Democracy promotion has lost traction around the world. Critics point to inflexible policies, with narrow conceptions of political reform and call for a fundamental rethink of what type of ‘democracy’ should be supported in different regions. But current criticisms risk pushing policy deliberations in exactly the opposite direction to their required improvement.
The EU is a major donor and trading partner of Sri Lanka, but European pressure to promote human rights in the country has not worked. The EU must change its approach in South Asia in order to respond to changing regional power dynamics.
Belarus’ presidential elections, on 19 December, come at a difficult moment for the country. Belarusians are ready for change, but Lukashenka is expected to remain in power. With no serious challenger, the biggest threat to his success is the turnout.
The EU's Common Position on Cuba remains unchanged. Current practice represents a compromise between the Spanish Government’s proposal to abandon a common approach and defence of the status quo by Germany and other European countries. Catherine Ashton has been mandated to present, before the end of the year, a strategy on future relations.
The legislative elections of 26th September 2010 mark the start of a new chapter in Venezuela: Will authoritarianism and polarisation continue? Or will Chavism undergo a definitive decline?
Russia is raising its voice as an avid democracy promoter. Is it a genuine call for freedom or just a masquerade to preserve its power in the region?
The European Union has made firm commitments to democratic reforms and human rights initiatives around the world. This book examines the efficacy of these efforts, particularly in Eastern Europe, the Balkans, Ukraine, Central Asia, Morocco, Iraq and the Persian Gulf, and Nigeria.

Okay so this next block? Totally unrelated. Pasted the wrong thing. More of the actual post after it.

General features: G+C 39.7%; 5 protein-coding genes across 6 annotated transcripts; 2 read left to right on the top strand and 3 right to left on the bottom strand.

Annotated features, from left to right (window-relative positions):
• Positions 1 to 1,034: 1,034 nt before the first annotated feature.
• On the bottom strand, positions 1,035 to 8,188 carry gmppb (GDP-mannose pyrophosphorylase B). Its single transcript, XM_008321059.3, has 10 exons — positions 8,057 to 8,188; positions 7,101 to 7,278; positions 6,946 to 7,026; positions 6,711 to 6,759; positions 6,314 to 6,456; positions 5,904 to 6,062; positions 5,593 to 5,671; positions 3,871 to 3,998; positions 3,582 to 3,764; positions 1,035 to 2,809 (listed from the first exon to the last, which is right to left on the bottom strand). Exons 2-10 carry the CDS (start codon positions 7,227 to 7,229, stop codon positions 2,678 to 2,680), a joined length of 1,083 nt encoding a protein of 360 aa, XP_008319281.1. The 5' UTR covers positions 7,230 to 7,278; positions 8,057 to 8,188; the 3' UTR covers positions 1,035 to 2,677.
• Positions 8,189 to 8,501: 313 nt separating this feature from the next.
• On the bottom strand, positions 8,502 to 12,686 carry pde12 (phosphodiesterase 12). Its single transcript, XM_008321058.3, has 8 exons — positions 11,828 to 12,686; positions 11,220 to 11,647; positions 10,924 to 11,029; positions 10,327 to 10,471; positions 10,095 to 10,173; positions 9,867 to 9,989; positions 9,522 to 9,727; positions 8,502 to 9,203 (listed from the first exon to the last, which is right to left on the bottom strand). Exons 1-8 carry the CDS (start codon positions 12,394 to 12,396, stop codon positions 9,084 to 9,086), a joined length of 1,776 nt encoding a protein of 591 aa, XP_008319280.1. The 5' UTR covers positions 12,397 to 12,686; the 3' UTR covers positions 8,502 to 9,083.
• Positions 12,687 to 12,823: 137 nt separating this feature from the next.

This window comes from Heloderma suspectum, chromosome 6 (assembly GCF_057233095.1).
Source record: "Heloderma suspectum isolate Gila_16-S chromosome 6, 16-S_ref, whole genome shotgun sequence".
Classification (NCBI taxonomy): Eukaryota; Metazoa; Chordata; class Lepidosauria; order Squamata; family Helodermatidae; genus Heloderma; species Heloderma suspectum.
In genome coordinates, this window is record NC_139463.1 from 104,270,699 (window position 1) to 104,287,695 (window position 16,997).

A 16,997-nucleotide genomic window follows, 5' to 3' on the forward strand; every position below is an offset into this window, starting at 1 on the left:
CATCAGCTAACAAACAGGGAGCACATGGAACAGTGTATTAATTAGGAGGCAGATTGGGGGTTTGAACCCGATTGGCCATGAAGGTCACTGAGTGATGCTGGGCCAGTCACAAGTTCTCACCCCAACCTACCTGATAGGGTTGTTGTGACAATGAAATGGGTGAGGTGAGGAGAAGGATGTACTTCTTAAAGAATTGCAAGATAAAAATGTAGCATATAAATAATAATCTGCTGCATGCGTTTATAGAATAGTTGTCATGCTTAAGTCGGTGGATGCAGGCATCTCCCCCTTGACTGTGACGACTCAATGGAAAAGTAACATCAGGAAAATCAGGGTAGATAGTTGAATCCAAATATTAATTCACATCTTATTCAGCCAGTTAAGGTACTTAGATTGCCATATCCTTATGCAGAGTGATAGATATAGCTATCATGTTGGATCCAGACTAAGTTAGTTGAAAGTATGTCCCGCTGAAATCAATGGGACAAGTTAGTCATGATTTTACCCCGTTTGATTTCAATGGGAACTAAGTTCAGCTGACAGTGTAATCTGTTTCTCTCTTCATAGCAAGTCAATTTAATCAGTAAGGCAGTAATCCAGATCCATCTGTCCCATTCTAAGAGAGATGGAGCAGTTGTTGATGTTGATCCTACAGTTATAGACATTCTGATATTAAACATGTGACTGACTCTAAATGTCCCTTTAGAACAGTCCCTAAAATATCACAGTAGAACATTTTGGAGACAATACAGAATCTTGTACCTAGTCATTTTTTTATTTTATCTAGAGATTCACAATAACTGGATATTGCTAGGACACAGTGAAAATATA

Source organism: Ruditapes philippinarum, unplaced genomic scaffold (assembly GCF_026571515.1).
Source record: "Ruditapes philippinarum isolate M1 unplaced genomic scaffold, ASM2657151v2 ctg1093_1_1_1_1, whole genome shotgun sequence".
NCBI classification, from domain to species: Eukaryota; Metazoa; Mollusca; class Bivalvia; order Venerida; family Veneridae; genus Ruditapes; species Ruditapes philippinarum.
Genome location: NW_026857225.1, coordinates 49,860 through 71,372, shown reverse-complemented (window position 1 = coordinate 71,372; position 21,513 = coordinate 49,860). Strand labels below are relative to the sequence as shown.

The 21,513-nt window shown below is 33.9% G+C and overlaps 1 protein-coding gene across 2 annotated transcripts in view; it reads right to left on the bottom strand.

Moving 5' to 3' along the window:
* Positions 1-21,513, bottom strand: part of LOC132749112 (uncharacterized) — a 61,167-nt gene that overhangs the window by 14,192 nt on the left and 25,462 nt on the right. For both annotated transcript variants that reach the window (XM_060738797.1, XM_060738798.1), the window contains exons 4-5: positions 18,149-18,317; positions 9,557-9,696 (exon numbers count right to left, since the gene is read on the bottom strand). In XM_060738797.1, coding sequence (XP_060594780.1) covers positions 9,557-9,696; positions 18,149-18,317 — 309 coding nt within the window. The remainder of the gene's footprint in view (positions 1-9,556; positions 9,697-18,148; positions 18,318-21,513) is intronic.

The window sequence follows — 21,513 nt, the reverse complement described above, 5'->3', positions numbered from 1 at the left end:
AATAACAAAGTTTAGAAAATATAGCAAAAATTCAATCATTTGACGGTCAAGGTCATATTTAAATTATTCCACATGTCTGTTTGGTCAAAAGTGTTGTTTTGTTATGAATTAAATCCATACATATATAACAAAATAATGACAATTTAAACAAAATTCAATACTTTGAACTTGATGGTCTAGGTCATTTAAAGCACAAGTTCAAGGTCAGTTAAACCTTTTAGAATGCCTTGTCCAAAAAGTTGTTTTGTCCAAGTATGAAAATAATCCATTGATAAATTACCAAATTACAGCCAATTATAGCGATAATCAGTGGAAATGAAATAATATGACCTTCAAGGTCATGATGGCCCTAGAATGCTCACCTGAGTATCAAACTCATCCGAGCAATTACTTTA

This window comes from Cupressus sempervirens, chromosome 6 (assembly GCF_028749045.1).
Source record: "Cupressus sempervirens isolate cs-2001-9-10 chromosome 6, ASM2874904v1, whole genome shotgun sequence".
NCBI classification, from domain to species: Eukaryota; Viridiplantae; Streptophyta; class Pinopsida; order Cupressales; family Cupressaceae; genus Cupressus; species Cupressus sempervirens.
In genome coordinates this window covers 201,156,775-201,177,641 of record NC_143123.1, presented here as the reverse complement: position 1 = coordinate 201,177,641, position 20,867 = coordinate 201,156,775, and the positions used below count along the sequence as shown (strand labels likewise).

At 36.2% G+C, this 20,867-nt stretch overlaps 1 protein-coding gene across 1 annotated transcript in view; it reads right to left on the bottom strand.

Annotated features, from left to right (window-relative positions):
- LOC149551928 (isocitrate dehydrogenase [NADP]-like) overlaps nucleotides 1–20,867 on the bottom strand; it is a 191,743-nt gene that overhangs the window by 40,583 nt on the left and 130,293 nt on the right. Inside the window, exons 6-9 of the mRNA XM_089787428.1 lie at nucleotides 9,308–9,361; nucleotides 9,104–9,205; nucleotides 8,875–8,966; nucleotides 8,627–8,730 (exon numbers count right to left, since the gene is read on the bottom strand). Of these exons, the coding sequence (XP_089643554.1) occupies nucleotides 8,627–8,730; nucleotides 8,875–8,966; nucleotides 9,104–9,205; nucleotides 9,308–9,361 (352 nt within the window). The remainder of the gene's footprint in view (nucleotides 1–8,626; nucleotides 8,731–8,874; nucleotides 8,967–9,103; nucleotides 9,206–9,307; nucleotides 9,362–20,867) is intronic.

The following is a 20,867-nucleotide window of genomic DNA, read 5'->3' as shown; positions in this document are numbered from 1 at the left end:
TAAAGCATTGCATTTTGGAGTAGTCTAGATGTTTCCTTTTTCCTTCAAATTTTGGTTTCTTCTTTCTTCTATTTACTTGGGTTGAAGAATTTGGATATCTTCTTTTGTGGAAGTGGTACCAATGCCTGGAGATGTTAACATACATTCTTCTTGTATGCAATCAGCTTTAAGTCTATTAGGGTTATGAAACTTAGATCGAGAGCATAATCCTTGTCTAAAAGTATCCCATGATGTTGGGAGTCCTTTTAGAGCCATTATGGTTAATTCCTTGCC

Democratic conditionality has been superseded by more immediate, short-term security measures. Western governments concerned with advancing democracy internationally need to move towards broader means of exerting political pressure to unblock potential reforms.
Democracy assistance needs to be re-energised. The author, Richard Youngs, lays out the main concerns of civil society organisations in states on the receiving end of democracy support
In his first 100 days in office, Victor Yanukovych has set up an effective government and begun to act on his electoral promises. However, rent-seeking practices prevail, while political freedoms are restricted in the name of political stability.
In May 2009, the EU launched the Eastern Partnership, a new policy to bring its Eastern neighbours closer. One year on, the initiative still has not produced the expected results.
Albania’s latest general elections on June 2009 were presented as a watershed moment for its European bid, but the politicisation of the vote count and subsequent events demonstrate the urgent need to strengthen democracy in the country.
Are established authoritarian regimes seeking converts to their form of rule beyond their own borders? We need to examine the claims more closely so as to answer this question in a way that helps the cause of international democracy promotion devise an effective response.
This report presents a summary of the main discussion points of the seminar ‘The Future of the Eastern Partnership: Challenges and Opportunities‘, co-organised by the Spanish EU Council Presidency, the Embassies of the Republic of Poland and of the Czech Republic in Madrid in cooperation with FRIDE on January 27–28, 2010.